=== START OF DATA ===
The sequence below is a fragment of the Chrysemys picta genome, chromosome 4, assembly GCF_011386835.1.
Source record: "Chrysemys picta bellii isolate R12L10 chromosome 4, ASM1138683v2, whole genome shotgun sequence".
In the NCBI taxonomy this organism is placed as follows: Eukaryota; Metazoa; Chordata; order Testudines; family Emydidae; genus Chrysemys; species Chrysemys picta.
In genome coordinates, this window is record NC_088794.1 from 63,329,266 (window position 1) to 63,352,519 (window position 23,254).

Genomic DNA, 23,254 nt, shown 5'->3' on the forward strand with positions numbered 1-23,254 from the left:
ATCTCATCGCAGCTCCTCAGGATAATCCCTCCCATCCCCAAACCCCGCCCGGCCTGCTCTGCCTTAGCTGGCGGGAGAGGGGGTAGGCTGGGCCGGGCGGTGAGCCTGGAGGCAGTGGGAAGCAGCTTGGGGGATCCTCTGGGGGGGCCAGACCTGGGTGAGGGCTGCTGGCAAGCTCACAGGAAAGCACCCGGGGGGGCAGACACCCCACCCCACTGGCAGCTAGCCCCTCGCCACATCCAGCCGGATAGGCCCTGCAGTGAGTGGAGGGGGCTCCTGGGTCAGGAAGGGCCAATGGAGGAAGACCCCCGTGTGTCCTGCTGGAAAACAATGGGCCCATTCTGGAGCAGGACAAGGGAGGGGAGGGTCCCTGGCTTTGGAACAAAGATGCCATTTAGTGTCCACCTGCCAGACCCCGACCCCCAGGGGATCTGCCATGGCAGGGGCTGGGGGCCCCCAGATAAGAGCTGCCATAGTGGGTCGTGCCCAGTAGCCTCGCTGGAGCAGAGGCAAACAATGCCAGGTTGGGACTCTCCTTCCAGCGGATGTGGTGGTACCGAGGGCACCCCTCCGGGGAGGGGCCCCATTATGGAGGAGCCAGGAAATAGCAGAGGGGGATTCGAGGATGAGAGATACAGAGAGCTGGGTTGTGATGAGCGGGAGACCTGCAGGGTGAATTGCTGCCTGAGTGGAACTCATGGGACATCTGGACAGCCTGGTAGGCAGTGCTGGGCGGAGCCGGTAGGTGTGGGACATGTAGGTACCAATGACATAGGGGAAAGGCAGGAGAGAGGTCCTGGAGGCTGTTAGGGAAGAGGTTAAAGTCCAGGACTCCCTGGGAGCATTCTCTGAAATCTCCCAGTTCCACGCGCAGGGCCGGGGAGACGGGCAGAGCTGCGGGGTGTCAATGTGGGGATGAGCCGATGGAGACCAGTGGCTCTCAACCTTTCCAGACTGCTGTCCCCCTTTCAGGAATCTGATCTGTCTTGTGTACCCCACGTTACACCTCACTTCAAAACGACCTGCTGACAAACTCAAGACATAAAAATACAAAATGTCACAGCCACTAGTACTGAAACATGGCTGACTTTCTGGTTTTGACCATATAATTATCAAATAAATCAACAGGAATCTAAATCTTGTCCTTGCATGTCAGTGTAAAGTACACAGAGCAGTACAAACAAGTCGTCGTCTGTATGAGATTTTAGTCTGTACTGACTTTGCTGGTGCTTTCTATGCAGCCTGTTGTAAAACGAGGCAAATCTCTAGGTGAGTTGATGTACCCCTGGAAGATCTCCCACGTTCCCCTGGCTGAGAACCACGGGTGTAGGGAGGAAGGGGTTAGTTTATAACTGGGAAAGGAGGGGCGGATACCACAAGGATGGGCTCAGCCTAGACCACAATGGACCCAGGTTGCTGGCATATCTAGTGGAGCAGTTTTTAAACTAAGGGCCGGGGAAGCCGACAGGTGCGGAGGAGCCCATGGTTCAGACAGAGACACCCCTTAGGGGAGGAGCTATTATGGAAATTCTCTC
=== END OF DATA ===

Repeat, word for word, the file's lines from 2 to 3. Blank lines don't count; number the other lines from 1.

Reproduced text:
Source record: "Chrysemys picta bellii isolate R12L10 chromosome 4, ASM1138683v2, whole genome shotgun sequence".
In the NCBI taxonomy this organism is placed as follows: Eukaryota; Metazoa; Chordata; order Testudines; family Emydidae; genus Chrysemys; species Chrysemys picta.